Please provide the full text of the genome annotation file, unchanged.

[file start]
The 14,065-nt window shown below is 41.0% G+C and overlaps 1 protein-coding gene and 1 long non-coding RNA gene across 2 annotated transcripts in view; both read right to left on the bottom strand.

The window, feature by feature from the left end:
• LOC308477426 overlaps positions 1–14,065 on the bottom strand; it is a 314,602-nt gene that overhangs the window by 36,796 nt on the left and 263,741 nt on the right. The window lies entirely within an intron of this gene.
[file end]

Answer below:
The 14,065-nt window shown below is 41.0% G+C and overlaps 1 protein-coding gene and 1 long non-coding RNA gene across 2 annotated transcripts in view; both read right to left on the bottom strand.

The window, feature by feature from the left end:
• LOC308477426 overlaps positions 1–14,065 on the bottom strand; it is a 314,602-nt gene that overhangs the window by 36,796 nt on the left and 263,741 nt on the right. The window lies entirely within an intron of this gene.